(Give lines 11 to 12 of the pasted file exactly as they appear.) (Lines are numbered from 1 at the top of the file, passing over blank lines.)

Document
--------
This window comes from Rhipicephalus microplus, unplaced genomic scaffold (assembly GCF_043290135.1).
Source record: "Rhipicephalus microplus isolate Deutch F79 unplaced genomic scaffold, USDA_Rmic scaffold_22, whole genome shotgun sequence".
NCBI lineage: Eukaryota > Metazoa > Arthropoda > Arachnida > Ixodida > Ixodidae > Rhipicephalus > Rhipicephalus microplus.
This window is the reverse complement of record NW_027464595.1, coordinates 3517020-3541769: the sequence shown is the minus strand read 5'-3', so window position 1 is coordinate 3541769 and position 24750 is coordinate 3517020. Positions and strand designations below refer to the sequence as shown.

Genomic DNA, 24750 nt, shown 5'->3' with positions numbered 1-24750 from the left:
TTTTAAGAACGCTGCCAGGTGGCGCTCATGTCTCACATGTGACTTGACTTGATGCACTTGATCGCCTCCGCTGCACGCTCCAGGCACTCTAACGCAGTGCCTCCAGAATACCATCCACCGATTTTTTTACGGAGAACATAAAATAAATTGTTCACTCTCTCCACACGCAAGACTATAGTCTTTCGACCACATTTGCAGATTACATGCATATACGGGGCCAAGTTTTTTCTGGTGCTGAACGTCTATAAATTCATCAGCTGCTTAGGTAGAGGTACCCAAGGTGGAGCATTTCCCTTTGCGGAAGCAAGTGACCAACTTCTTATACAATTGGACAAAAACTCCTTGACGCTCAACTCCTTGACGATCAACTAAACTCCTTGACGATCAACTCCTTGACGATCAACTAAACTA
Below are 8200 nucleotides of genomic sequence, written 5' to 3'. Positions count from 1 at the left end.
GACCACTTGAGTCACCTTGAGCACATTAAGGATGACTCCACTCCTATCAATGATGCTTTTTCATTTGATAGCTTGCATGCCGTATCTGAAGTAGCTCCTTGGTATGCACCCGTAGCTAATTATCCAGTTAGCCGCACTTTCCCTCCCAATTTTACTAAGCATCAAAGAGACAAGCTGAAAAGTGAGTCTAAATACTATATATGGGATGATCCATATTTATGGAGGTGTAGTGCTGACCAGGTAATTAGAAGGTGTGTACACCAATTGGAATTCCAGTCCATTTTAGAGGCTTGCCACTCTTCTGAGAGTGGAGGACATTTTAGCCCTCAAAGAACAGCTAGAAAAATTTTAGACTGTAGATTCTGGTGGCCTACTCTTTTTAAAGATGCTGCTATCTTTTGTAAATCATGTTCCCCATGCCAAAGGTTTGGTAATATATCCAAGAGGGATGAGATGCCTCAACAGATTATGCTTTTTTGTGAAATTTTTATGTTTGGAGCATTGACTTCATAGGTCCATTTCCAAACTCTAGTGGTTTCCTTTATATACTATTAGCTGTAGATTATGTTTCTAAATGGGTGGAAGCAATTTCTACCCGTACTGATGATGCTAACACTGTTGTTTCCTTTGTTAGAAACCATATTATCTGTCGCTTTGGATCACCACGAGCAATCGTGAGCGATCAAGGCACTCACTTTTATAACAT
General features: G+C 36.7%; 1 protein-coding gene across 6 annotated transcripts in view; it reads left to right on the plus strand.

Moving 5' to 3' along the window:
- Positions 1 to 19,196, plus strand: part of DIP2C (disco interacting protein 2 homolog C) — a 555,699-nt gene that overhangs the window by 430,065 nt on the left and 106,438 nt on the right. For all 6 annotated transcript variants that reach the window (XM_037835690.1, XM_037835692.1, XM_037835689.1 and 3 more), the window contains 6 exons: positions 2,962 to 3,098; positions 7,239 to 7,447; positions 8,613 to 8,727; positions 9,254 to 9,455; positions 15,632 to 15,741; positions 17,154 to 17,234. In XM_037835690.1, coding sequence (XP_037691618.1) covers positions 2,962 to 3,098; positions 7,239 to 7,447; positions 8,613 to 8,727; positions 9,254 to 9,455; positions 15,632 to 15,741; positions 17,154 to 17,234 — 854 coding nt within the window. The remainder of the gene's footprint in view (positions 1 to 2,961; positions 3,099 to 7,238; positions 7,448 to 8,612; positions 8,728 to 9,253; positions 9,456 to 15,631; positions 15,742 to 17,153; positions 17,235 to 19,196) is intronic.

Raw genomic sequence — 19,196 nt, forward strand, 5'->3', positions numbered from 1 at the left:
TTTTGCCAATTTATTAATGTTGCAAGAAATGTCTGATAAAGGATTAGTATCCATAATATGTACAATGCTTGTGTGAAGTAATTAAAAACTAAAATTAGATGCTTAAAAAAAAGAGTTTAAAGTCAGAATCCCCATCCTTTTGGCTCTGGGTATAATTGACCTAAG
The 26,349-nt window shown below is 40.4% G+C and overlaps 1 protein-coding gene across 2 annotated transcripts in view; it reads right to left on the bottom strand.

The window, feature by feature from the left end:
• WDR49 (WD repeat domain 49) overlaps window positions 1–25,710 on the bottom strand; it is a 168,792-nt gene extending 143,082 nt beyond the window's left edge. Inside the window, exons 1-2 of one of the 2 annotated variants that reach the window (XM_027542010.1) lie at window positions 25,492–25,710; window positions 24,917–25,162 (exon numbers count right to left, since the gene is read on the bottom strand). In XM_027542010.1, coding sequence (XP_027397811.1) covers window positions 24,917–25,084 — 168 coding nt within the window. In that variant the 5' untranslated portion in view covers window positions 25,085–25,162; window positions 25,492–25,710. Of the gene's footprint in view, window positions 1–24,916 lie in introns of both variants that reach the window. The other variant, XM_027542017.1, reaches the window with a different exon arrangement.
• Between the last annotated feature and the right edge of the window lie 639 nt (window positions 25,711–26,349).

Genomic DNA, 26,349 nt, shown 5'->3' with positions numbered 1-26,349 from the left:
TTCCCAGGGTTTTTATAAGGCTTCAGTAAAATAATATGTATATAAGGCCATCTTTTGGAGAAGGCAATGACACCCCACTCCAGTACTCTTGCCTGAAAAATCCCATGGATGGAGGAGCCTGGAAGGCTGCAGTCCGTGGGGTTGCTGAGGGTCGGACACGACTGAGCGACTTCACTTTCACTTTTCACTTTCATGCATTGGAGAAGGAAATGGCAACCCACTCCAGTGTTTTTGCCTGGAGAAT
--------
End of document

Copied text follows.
- Positions 1 to 19,196, plus strand: part of DIP2C (disco interacting protein 2 homolog C) — a 555,699-nt gene that overhangs the window by 430,065 nt on the left and 106,438 nt on the right. For all 6 annotated transcript variants that reach the window (XM_037835690.1, XM_037835692.1, XM_037835689.1 and 3 more), the window contains 6 exons: positions 2,962 to 3,098; positions 7,239 to 7,447; positions 8,613 to 8,727; positions 9,254 to 9,455; positions 15,632 to 15,741; positions 17,154 to 17,234. In XM_037835690.1, coding sequence (XP_037691618.1) covers positions 2,962 to 3,098; positions 7,239 to 7,447; positions 8,613 to 8,727; positions 9,254 to 9,455; positions 15,632 to 15,741; positions 17,154 to 17,234 — 854 coding nt within the window. The remainder of the gene's footprint in view (positions 1 to 2,961; positions 3,099 to 7,238; positions 7,448 to 8,612; positions 8,728 to 9,253; positions 9,456 to 15,631; positions 15,742 to 17,153; positions 17,235 to 19,196) is intronic.

Raw genomic sequence — 19,196 nt, forward strand, 5'->3', positions numbered from 1 at the left: